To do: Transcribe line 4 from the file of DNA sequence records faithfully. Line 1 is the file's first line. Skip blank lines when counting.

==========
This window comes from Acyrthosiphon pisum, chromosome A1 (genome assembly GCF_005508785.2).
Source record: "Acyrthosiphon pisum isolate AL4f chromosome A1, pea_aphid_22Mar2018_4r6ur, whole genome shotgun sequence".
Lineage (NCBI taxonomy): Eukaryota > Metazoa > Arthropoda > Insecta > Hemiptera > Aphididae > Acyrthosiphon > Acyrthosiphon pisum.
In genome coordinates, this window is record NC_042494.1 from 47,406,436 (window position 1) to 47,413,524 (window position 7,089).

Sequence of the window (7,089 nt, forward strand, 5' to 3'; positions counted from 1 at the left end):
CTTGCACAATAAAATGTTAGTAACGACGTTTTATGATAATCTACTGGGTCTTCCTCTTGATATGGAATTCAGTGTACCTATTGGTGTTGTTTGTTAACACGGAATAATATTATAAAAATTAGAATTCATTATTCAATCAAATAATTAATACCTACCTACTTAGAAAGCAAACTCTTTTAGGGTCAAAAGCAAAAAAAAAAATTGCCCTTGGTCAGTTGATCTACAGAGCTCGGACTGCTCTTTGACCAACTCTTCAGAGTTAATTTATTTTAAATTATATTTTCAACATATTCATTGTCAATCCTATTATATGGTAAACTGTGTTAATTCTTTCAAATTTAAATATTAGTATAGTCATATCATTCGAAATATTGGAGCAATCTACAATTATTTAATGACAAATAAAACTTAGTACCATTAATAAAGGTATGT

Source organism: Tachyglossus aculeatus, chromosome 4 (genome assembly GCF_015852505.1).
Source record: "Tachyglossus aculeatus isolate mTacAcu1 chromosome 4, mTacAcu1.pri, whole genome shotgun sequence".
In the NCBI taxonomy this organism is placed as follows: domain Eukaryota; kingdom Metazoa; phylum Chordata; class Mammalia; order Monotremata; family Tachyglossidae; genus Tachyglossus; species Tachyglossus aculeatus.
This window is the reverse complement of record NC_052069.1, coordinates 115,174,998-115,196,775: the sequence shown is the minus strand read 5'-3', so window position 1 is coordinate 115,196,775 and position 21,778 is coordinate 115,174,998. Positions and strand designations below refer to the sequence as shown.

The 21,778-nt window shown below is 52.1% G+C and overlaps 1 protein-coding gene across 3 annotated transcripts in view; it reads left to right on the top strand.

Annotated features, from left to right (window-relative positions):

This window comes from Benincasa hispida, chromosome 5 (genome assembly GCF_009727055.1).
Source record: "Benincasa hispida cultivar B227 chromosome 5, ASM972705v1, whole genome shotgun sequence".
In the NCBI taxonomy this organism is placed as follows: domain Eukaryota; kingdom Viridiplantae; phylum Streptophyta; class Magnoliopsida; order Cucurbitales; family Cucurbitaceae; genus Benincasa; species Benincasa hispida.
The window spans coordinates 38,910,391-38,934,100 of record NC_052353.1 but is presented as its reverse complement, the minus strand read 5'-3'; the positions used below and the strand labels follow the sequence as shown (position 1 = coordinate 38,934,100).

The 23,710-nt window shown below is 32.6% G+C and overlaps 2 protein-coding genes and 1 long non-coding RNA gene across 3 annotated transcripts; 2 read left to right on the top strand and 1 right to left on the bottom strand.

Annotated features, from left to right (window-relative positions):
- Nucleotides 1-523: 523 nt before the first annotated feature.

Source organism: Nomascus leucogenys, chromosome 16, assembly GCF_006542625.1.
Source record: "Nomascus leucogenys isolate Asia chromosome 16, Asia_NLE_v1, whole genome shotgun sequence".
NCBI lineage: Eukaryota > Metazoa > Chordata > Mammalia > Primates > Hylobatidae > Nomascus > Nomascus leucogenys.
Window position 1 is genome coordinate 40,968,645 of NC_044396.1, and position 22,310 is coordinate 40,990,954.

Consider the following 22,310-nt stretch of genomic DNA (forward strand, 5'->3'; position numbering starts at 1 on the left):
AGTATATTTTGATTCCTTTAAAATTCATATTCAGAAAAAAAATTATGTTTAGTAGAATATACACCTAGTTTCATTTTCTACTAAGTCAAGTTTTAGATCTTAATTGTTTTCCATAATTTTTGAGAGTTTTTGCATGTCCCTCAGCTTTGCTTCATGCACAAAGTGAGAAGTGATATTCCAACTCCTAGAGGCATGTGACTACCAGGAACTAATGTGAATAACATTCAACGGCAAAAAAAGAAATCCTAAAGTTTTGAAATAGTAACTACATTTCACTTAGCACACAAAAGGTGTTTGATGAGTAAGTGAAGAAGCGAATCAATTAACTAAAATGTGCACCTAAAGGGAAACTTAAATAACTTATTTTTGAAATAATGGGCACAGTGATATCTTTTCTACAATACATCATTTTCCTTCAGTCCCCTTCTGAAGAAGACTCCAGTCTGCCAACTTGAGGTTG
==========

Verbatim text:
In genome coordinates, this window is record NC_042494.1 from 47,406,436 (window position 1) to 47,413,524 (window position 7,089).